Ethiopia Yirgacheffe Adado
Ethiopia Yirgacheffe Adado
Ethiopia Yirgacheffe Adado

Ethiopia Yirgacheffe Adado


A natural Ethiopian from the lush, forested region of Yirgacheffe. This beautiful lot - named after the local Adado tribe - boasts a bold coffee blossom profile, delicately balanced with bright notes of melon and blueberries, and ending with a hint of caramel and milk chocolate.

Origin: Ethiopia

Region: Shara, Guanga, Yirgacheffe

Altitude: 1780 – 1860 masl

Process: Natural


Ethiopia is hallmarked as a superb coffee producing region, in particular for the incredible diversity of flavour and character that exists among micro-regions. One of the benefits of Ethiopian coffees is the complete mix of varieties. It is estimated that somewhere between 6,000 – 10,000 varieties exist naturally in these highlands -  the origin of coffee.


Adado coffees are from the Gedeo Zone, and are named after the local tribe. Comprising of 7,000 farmers, contributing to 8 mills and exporting 20-30 containers annually, the region is located within Yirgacheffe, an area renowned for its lush forested terrain and perfect coffee-thriving environment.

The predominant flavour profile of the Adado region is stone fruit, apricot and peaches. This is supported by citrus and floral undertones to produce a delicious cup. The natural process of these lots really complement the typical profile of this coffee beautifully.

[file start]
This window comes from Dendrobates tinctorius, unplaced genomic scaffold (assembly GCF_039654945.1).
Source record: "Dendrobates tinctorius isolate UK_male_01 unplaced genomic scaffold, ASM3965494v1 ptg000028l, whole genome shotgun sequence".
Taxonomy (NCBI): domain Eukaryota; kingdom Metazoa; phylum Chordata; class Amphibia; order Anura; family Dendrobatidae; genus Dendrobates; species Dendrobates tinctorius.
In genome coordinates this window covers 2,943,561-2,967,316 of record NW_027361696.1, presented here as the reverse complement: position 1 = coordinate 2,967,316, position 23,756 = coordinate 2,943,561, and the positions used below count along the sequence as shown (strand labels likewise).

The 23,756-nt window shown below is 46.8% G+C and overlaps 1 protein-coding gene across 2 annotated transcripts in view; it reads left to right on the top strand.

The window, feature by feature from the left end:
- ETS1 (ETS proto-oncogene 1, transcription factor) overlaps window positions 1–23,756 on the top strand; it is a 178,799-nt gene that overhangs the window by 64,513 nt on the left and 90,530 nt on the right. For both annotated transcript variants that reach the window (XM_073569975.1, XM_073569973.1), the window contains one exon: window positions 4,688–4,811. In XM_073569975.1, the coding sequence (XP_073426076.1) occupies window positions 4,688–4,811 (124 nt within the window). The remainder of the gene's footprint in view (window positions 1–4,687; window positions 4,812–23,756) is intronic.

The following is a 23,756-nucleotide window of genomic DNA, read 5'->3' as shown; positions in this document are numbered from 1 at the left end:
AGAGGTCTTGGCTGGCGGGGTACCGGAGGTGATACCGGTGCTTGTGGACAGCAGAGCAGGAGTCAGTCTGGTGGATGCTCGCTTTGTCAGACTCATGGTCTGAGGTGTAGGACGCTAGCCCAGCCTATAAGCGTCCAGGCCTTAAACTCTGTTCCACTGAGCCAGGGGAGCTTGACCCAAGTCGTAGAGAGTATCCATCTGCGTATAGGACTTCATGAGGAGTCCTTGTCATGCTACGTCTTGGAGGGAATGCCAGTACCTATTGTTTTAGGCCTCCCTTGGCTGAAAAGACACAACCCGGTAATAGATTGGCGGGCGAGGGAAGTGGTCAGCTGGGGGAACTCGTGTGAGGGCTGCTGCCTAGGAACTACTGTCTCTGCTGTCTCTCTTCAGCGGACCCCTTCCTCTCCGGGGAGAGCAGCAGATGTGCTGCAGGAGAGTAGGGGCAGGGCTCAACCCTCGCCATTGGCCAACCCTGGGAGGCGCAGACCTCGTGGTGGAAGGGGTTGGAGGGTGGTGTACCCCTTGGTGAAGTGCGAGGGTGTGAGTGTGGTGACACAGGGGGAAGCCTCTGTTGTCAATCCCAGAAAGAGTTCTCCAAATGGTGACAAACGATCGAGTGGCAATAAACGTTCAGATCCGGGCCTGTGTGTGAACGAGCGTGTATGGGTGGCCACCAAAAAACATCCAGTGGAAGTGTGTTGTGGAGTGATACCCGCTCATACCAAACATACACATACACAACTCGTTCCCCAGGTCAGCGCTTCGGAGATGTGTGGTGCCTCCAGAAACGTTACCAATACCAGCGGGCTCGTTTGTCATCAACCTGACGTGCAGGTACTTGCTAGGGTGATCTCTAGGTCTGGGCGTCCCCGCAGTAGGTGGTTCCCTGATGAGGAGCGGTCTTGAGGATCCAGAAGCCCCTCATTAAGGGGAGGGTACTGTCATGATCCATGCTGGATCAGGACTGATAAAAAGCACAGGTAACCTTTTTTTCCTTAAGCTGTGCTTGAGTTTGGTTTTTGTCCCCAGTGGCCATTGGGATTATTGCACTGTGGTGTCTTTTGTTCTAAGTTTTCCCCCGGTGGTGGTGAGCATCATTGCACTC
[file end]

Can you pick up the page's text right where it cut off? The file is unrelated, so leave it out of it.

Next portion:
Processes in Ethiopia

Processing plays a huge role in making Ethiopian coffees distinctly Ethiopian, as well as distinct from one another, washed or natural. Previously, coffee was to be sold through the ECX (Ethiopian Commodity Exchange) where they were classified, graded, and in turn, lost most of their traceability. As of March 2017, a reform allowing Ethiopian smallholder coffee growers and co-operatively owned washing stations to export their coffee directly was approved. As a result of this reform, there is now a greater separation of top coffee lots and an increased recognition for the best quality coffees in Ethiopia.

Greater traceability allows coffee to be bought directly from the same washing stations every year and opens the potential for partnerships with farmers and small communities to select out special lots, much like this one.